A brief and renovating look at the Catholic faith.
In his nonfiction debut, Catholic priest Regan opens his discussion of the contemporary American Catholic experience by reflecting on the many people in the modern era who find the observance of its rules and regulations to be unappealing: “keeping rules for most people did not promote experiencing the joy and adventure of freedom!” In a series of short, highly readable chapters, Regan seeks to highlight what he sees as the more inviting aspects of Catholicism, which some readers may not expect—most prominently, its flexibility and humanity: “Our true belief as Catholics,” Regan writes, “is in a God who had shared freedom with all human beings and gave us all enough room to make mistakes, no matter how honest or important we believe our conclusions to be.” He’s comfortable attesting to the fact that many Catholics disagree about aspects of the faith, and he’s equally quick to admit that the church’s revised 2011 translation of the liturgy has met with a decidedly mixed reaction. Readers who are familiar with the history of Catholic writings will be struck again and again in Regan’s compassionate, empathetic notes, which would have been unrecognizable to Catholic thinkers of earlier ages. When writing about the laggard faith of some fellow Catholics, for instance, or the persistence of some in sin, he writes a line that might have shocked Ignatius of Loyola: “Is it the right of you or me or any power on earth to set the timetable for another’s liberation into God?” More conservative Catholics may find such reflections more relaxed than they’d prefer, but many modern believers, especially young ones, will find a version of Catholicism in these pages that they can embrace.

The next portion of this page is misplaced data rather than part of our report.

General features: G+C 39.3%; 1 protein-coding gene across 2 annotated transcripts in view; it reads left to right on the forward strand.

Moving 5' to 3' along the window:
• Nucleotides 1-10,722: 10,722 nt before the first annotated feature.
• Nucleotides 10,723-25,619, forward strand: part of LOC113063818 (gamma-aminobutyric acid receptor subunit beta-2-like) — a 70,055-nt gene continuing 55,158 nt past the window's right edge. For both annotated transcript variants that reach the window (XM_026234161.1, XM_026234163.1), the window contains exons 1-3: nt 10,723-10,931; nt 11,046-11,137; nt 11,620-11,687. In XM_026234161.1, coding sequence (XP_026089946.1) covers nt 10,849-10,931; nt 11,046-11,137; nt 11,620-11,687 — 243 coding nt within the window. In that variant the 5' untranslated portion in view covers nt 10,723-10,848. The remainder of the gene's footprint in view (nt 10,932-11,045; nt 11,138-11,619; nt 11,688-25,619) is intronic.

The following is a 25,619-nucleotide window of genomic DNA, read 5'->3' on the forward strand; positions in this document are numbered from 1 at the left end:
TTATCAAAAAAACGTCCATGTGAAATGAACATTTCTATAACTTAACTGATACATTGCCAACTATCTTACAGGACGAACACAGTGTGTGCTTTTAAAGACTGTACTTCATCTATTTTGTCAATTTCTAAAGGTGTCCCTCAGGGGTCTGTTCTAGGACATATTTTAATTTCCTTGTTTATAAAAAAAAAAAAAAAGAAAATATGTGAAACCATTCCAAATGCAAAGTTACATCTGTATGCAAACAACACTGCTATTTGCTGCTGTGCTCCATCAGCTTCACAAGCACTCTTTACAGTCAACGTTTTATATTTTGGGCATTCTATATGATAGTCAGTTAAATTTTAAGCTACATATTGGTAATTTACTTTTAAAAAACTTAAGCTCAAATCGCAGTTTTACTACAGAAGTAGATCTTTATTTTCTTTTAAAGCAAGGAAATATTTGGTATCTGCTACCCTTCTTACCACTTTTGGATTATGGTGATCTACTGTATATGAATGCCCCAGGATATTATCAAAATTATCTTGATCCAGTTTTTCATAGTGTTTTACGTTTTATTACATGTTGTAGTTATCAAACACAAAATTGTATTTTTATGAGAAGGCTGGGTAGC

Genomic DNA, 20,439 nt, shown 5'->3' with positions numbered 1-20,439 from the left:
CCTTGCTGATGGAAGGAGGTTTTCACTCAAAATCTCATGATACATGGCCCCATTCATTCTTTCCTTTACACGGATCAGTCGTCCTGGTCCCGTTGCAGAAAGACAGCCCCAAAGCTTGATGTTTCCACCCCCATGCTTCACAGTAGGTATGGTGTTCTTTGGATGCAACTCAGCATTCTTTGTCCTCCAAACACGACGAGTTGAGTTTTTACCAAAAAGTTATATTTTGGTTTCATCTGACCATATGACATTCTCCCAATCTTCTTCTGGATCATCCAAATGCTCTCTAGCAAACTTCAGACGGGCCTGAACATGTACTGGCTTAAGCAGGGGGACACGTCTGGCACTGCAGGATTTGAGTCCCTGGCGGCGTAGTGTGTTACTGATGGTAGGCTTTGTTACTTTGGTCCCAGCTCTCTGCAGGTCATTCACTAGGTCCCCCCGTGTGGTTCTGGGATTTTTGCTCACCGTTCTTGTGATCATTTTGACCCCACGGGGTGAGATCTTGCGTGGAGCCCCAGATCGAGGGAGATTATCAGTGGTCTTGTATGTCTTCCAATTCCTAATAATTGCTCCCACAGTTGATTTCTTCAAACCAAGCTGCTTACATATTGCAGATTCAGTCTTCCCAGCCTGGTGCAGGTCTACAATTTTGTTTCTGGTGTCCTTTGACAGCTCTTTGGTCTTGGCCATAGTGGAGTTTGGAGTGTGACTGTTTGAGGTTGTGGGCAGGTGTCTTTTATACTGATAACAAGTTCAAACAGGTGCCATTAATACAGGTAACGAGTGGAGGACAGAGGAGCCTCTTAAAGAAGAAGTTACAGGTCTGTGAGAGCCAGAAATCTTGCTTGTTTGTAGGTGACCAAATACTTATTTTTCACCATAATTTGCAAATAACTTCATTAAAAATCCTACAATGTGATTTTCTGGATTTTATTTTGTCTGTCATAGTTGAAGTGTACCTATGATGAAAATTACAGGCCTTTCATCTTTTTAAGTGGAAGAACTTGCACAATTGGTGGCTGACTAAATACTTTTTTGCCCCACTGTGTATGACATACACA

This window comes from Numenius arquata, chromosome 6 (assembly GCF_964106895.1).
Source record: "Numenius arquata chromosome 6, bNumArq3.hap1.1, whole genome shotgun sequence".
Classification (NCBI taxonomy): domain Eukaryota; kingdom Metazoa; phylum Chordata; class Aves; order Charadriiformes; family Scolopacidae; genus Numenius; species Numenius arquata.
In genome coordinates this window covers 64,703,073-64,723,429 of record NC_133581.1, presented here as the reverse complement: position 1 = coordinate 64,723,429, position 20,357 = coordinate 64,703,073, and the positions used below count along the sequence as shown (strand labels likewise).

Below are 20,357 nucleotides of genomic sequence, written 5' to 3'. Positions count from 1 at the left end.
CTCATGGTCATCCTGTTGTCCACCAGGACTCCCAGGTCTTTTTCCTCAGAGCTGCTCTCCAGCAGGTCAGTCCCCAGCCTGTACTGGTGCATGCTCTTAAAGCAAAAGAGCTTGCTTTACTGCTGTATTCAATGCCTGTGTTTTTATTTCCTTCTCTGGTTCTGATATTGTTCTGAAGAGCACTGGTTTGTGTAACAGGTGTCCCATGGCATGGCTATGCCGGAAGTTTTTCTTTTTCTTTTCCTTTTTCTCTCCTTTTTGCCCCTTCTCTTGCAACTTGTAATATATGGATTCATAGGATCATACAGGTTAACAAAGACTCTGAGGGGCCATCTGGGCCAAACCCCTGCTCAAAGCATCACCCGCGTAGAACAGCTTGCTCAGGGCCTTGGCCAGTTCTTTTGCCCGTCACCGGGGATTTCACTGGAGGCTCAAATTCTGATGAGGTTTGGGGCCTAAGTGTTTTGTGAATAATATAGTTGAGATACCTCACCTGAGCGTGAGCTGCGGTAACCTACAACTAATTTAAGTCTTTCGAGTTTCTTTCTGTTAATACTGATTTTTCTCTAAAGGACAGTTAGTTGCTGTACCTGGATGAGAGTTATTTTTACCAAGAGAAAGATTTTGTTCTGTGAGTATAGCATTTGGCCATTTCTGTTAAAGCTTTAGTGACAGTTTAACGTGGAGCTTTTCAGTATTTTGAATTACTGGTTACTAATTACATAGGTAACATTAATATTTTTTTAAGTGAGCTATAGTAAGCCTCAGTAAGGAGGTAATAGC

A terrific, welcoming volume about Catholicism.